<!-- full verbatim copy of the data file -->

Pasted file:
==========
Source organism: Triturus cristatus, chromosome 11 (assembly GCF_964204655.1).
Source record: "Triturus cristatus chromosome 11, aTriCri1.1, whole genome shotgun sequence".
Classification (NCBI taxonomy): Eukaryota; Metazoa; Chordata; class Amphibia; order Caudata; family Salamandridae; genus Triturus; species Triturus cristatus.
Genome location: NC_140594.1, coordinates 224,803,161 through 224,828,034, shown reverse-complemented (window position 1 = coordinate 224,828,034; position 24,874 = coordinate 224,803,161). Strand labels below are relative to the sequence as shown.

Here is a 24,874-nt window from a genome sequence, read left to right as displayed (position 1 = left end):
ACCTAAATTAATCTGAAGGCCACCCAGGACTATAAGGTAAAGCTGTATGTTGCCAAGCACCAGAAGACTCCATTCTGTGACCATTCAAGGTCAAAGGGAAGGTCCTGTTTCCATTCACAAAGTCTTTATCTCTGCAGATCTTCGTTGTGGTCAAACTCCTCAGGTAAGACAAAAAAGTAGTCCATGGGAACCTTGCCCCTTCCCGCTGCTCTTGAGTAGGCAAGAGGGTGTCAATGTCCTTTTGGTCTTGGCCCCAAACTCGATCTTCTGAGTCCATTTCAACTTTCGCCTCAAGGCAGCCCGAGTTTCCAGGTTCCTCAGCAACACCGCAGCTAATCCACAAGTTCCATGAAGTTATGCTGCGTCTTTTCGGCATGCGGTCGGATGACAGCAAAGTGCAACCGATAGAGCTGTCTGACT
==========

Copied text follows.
Source organism: Triturus cristatus, chromosome 11 (assembly GCF_964204655.1).
Source record: "Triturus cristatus chromosome 11, aTriCri1.1, whole genome shotgun sequence".
Classification (NCBI taxonomy): Eukaryota; Metazoa; Chordata; class Amphibia; order Caudata; family Salamandridae; genus Triturus; species Triturus cristatus.
Genome location: NC_140594.1, coordinates 224,803,161 through 224,828,034, shown reverse-complemented (window position 1 = coordinate 224,828,034; position 24,874 = coordinate 224,803,161). Strand labels below are relative to the sequence as shown.

Here is a 24,874-nt window from a genome sequence, read left to right as displayed (position 1 = left end):
ACCTAAATTAATCTGAAGGCCACCCAGGACTATAAGGTAAAGCTGTATGTTGCCAAGCACCAGAAGACTCCATTCTGTGACCATTCAAGGTCAAAGGGAAGGTCCTGTTTCCATTCACAAAGTCTTTATCTCTGCAGATCTTCGTTGTGGTCAAACTCCTCAGGTAAGACAAAAAAGTAGTCCATGGGAACCTTGCCCCTTCCCGCTGCTCTTGAGTAGGCAAGAGGGTGTCAATGTCCTTTTGGTCTTGGCCCCAAACTCGATCTTCTGAGTCCATTTCAACTTTCGCCTCAAGGCAGCCCGAGTTTCCAGGTTCCTCAGCAACACCGCAGCTAATCCACAAGTTCCATGAAGTTATGCTGCGTCTTTTCGGCATGCGGTCGGATGACAGCAAAGTGCAACCGATAGAGCTGTCTGACT